Saar: I will run for Likud leadership 'at the right time'

Former minister confirms he sees himself as a potential heir to Netanyahu, but will not run for Likud leadership until the time is right.

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Ben Ariel,

Gideon Saar
Gideon Saar
Flash 90

Former Likud minister Gideon Saar confirmed on Thursday that he sees himself as a potential heir to Prime Minister Binyamin Netanyahu, telling i24 he intended to run for office “at the right time”.

Saar announced in April he would be returning to political life after taking a break for two and a half years.

In September 2014, Saar unexpectedly announced he would be leaving the Knesset to spend more time with his second wife and their children. There had been speculations that, were he to return to political life, he would form a new party, but Saar rejected that idea and will return to the Likud.

On Thursday, asked when he would seek the leadership of the party, he replied, “This will be for the public to decide. I support the leader of our party, the current prime minister but I have patience and at the right time I will put my candidacy forward.”

“The Prime Minister is strong, and is supported in our party,” Saar told i24. Despite reports of tensions with Netanyahu, he said he has demonstrated loyalty to Netanyahu, reiterating that he is not “looking for daily attacks” on him and confirming his desire to play by the “rules of the game.”

Saar called for a retreat of the two-state solution, saying, “We need to be cautious about establishing a non-functioning state in a region that is among dismantled states.”

“It is very important today, after more than 50 years after the Six Day War that we assure that the half a million citizens have normal life,” he said about the population in Area C, which is under full Israeli military control.

Turning to the controversial comments made by Deputy Foreign Minister Tzipi Hotovely about American Jewry in an interview with the same channel a day earlier, Saar described them as “outrageous”, “patronizing” and called on her to apologize.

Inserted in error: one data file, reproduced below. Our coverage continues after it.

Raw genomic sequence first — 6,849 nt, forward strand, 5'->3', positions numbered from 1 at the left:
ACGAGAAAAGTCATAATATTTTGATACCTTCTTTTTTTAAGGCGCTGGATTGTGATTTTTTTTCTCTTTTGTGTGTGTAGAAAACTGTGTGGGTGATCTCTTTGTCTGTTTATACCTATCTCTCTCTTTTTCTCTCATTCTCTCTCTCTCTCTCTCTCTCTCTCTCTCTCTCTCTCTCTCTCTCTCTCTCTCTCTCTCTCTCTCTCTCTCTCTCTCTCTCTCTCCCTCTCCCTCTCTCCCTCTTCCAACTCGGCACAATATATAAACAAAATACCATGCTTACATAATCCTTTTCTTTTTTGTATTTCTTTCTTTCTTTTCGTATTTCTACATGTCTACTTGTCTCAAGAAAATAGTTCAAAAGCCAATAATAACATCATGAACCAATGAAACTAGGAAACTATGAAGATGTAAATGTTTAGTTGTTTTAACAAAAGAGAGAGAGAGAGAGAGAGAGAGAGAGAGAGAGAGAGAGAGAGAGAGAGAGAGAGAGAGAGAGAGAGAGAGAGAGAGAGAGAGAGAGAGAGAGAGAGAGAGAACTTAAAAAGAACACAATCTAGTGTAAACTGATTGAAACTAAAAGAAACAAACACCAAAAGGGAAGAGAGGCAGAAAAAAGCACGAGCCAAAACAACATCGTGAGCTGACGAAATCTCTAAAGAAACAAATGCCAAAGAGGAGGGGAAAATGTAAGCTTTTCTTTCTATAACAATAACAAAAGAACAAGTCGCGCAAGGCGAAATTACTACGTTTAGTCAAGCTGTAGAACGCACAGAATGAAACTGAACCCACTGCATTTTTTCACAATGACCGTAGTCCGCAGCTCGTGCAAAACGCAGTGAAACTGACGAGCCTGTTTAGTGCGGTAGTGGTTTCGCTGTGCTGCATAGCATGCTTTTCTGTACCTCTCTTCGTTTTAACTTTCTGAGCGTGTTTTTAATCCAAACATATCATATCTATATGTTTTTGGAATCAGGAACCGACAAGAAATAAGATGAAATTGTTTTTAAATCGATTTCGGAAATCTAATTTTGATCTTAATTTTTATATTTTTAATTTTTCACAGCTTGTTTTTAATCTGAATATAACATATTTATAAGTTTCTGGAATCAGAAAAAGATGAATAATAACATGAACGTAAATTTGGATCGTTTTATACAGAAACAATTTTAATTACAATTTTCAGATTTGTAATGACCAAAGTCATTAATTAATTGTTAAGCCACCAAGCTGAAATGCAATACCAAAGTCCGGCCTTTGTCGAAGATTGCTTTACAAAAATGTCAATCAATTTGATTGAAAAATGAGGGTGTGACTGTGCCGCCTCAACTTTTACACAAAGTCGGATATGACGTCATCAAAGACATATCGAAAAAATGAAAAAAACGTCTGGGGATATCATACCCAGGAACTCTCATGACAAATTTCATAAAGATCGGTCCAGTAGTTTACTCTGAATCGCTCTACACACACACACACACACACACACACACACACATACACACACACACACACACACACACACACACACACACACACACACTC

“An apology can clear the air and change the situation. The most important thing is not to offend our brothers and sisters abroad,” he told i24.

Hotovely caused an uproar when she said that “most [American] Jews don’t have children serving as soldiers, going to the Marines, going to Afghanistan, or to Iraq. Most of them are having [sic] quite comfortable lives. They don’t feel how it feels to be attacked by rockets, and I think part of it is to actually experience what Israel deals with on a daily basis.”

“This is the reason for the distancing between U.S. Jews and Israel. American Jews contribute a great deal to Israel, but they cannot condition their connection to Israel on the government's policies. We need to remember that the past few years have seen stormy discussions about Judaism and identity. These arguments are a healthy part of democracy,” added Hotovely.

She has since issued an apology for the comments, saying she had not meant to offend American Jews, and that she was cognizant of the great contributions American Jews have made to the State of Israel.

“I’m sure that Hotovely herself knows that American Jewry contributed to American society also by going to the American army through the year and by fighting,” Saar told i24.








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